Copenhagen Fashion Week returned for the Spring/Summer 2023 season, showcasing an eclectic mix of brands ranging from the most established names in the region to up and comers from across Europe. As well as championing home-grown talent, the SS23 season once again saw Copenhagen Fashion Week commit to sustainability and host the Zalando Sustainability Award.
With Copenhagen Fashion Week finishing with Ganni’s spectacular show, here is your guide to the best collections on show for the SS23 season.
Copenhagen native Frederik Berner Kühl returned to open this season’s schedule with his namesake label. The Spring/Summer 2023 collection continued Berner Kühl’s work of connecting luxury designs with performance detailing, focused particularly on the creation of a modular wardrobe.
Modularity runs throughout the collection, with various pieces introduced in different fabrications, colours and textures. “We open up the discussion of how to consume less by consistently approaching the same shape or item from different angles,” the brand explained in its show notes. The theme of modularity was also touched upon through items that served more than one purpose. A stand-out was classically-cut trench coats, finished with performance-orientated details and fastenings so that it can be worn in different situations.
This idea also translates into the longevity of the items, something Berner Kühl stated as a key aim for the collection. “The art of preservation is something that shaped our conversation when creating the SS23 collection,” the notes continued. “We are trying to create something that is very long term, and destined to last.”
Another local brand that returned to the schedule after time away, Sunflower’s SS23 collection saw it continue to tweak menswear classics. Throughout the collection – presented in a standing-only show outside the brand’s office – Sunflower updated some of its signature themes, with leather jackets, denim and track jackets all returning for the new season.
Other standouts included a marble-style Japanese jacquard pattern – used on long coats, as well as matching shirts and trousers – and graphic tees featuring the “I Love Sunflower” maxim. The collection as a whole played Sunflower’s hits, further developing its stated commitment to create “a wardrobe of contemporary menswear balancing understated, intelligent design with a respect for tailoring traditions.”
Iceland and London-based RANRA, formerly known as Arnar Már Jónsson, won Zalando’s Sustainability Award for its SS23 collection. The collection was titled Huldufólk, Icelandic for the “Hidden People” who were described as “supernatural beings that live in nature. They look and behave just like humans, but are slightly happier, more beautiful and better dressed.”
The titular “Hidden People” wore a uniform that furthered RANRA’s signature aesthetic that blends technical outerwear with softer pieces and natural fabrics. Throughout the collection, the brand used natural materials, sportswear techniques and artisanal hand-dyed finishes. The collection’s color palette was a stand-out feature, incorporating washed-out blues, yellows and pinks alongside denim-effect trousers and references to vintage hiking gear.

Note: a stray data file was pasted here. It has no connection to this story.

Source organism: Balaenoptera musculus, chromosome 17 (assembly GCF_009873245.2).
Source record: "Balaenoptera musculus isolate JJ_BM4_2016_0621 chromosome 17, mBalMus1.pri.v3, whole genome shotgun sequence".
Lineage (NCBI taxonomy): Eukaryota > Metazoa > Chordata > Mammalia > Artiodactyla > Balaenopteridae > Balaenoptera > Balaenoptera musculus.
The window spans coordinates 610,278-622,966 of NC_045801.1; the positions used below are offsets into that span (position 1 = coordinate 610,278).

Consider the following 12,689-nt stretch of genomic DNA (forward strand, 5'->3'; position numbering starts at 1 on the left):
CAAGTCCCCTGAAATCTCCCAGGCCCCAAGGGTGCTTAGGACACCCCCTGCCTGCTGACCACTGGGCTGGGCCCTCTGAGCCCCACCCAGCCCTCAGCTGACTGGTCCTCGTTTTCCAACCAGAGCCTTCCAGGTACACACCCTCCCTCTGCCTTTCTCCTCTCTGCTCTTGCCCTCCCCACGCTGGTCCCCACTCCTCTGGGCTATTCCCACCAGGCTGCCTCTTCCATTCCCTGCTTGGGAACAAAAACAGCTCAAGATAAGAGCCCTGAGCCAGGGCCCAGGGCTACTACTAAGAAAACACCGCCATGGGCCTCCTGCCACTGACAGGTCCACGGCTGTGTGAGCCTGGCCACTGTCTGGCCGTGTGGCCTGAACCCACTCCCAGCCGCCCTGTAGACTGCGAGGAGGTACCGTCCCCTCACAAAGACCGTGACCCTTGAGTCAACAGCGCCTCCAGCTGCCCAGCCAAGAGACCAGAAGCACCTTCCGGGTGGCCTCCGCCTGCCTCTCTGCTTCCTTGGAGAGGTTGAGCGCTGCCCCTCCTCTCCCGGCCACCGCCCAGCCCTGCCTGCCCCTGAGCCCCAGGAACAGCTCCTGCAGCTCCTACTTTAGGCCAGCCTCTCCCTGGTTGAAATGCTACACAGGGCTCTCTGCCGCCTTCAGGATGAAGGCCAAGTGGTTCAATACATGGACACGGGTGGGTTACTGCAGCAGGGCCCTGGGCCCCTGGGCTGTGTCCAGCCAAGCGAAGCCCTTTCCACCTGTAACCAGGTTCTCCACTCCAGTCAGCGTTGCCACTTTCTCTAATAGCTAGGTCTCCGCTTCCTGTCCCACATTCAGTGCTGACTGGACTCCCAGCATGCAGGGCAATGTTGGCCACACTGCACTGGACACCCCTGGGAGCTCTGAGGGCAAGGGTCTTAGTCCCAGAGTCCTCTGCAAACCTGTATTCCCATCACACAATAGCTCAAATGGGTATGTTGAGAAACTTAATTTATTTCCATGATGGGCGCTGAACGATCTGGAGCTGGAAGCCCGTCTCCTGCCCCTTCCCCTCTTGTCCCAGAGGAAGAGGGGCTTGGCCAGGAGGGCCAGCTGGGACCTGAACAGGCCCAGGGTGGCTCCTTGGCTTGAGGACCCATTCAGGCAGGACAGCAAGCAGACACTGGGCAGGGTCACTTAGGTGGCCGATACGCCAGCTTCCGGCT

One of Copenhagen’s stalwarts, Wood Wood closed the penultimate day of fashion week by taking over one of the city’s bridges. The collection was focused on the idea of wearability, with pieces that can be worn in different scenarios and can survive from day into night without the need for getting changed.
The collection’s title was “Escape to Paradise,” and it took inspiration from artistic communities based near the water, in particular the Palazzo Venier dei Leoni in Venice. The collection attempted to imagine how it would look today and how its members would dress, with artist’s workwear including carpenter pants and painters shirts.
For womenswear pieces, Wood Wood introduced floral summer items, elevated tracksuits and heavy T-shirts, while menswear stand-outs included all-over graphic shirts and pants, layering sets and a version of Hampton’s camo. The graphics used throughout were a nod to Peggy Guggenheim and her appreciation of sunlight dancing on water, while the Palazzo itself and sunset over Venice were also introduced.
As is now traditional, Ganni closed Copenhagen Fashion Week with a sundown show on the city’s waterfront. Titled “Joyride,” the show opened with BMXers racing the length of the runway, referencing the impact cycling had on the collection, and creative director Ditte Reffstrup’s own design process.
Alongside showing its cycling influence, the collection was also joyous, particularly through a color palette that included lime green and teal to hits of pink, purple and orange. Throughout the show, Ganni introduced three new collaborations, reuniting with 66°North and Levi’s, and working with Barbour for the first time.
The collection consists of 97% responsible styles – meaning an item which is over 50% certified organic – and also introduces new textiles from Ganni’s “Fabrics of the Future.” These new materials include Infinna, made from textile waste, and Vegea, a material produced using leftover grape skins from wine production.